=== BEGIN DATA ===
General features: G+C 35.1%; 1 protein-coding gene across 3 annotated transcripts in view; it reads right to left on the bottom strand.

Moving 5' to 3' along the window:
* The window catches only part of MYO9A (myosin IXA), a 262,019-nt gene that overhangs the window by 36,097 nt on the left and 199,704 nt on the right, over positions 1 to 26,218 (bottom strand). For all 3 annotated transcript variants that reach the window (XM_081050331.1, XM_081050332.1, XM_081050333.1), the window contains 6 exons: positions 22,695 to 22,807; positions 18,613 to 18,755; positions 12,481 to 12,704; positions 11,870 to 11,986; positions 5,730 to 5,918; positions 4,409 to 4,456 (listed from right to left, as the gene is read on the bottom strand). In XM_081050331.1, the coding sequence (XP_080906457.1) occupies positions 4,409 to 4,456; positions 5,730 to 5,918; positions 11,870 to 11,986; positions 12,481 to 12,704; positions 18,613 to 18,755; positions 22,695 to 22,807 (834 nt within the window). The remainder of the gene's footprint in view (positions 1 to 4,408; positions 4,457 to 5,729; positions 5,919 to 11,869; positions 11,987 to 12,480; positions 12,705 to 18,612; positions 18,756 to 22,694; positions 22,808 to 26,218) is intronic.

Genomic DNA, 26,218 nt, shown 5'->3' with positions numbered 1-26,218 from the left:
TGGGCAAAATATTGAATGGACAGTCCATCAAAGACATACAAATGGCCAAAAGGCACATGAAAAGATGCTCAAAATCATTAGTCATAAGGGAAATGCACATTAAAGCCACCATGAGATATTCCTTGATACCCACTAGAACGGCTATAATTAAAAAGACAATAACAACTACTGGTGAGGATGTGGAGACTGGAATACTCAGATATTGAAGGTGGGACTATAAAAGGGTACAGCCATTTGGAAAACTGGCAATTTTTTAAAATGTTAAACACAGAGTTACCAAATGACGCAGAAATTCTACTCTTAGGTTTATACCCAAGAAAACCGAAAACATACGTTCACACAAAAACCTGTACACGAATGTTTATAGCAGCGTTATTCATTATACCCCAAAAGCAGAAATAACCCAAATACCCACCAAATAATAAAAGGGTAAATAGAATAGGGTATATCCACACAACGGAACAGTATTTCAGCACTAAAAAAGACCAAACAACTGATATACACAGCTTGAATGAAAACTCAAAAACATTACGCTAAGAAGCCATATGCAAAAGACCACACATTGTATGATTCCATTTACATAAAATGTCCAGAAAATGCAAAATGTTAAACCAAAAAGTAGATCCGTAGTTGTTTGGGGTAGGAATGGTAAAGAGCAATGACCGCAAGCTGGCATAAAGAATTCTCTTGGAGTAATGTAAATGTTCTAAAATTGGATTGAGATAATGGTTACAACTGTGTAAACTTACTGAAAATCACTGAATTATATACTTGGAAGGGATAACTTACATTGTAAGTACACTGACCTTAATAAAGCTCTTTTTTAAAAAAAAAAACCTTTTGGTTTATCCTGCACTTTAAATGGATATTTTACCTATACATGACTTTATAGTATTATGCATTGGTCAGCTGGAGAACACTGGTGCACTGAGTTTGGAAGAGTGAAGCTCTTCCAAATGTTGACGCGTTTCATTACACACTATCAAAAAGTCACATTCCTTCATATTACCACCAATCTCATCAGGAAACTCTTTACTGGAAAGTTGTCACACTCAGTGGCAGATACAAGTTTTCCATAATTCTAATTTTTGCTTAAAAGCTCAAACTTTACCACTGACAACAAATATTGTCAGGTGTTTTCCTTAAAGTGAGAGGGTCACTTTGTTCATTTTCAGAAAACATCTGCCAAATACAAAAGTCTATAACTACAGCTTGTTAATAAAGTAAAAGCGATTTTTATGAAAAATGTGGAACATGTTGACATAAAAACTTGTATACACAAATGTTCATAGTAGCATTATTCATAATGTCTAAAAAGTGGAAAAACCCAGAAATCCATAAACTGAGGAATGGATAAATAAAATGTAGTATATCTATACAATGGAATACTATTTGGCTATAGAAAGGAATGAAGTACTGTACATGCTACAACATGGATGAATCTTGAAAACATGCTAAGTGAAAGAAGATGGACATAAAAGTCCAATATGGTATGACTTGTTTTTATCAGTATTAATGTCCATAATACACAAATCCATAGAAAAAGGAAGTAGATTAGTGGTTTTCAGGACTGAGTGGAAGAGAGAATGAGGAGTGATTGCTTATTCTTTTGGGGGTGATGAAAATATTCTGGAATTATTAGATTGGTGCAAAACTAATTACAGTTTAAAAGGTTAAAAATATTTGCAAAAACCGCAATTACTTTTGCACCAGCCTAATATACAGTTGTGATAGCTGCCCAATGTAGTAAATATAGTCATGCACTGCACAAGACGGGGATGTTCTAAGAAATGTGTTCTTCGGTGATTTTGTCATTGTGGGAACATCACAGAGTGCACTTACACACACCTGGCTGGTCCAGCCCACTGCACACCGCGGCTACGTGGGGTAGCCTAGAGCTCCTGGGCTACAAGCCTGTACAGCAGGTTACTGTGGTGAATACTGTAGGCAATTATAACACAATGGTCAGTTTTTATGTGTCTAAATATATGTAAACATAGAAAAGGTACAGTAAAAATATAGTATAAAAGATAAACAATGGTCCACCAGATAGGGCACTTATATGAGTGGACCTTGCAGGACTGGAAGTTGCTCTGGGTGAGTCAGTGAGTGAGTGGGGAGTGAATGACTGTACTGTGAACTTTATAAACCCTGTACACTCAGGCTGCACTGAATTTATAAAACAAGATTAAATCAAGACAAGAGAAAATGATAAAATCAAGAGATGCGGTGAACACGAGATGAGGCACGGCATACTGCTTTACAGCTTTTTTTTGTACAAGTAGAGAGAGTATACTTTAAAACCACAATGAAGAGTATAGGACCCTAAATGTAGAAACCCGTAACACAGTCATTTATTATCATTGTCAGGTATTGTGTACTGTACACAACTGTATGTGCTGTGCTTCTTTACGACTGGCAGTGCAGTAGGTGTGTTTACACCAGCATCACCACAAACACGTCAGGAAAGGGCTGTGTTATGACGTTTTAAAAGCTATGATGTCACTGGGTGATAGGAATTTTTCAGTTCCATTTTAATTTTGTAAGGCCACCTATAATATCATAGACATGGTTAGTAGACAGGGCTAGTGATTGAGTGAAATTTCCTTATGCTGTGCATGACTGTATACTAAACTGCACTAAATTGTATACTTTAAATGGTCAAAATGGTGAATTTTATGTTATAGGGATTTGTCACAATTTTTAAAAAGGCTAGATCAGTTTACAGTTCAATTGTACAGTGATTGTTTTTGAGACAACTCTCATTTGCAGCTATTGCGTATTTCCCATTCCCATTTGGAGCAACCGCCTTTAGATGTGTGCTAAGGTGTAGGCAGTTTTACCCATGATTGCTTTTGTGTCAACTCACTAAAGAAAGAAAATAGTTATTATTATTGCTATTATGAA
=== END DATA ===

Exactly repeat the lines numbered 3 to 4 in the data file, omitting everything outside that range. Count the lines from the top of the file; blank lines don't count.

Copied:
* The window catches only part of MYO9A (myosin IXA), a 262,019-nt gene that overhangs the window by 36,097 nt on the left and 199,704 nt on the right, over positions 1 to 26,218 (bottom strand). For all 3 annotated transcript variants that reach the window (XM_081050331.1, XM_081050332.1, XM_081050333.1), the window contains 6 exons: positions 22,695 to 22,807; positions 18,613 to 18,755; positions 12,481 to 12,704; positions 11,870 to 11,986; positions 5,730 to 5,918; positions 4,409 to 4,456 (listed from right to left, as the gene is read on the bottom strand). In XM_081050331.1, the coding sequence (XP_080906457.1) occupies positions 4,409 to 4,456; positions 5,730 to 5,918; positions 11,870 to 11,986; positions 12,481 to 12,704; positions 18,613 to 18,755; positions 22,695 to 22,807 (834 nt within the window). The remainder of the gene's footprint in view (positions 1 to 4,408; positions 4,457 to 5,729; positions 5,919 to 11,869; positions 11,987 to 12,480; positions 12,705 to 18,612; positions 18,756 to 22,694; positions 22,808 to 26,218) is intronic.

Genomic DNA, 26,218 nt, shown 5'->3' with positions numbered 1-26,218 from the left: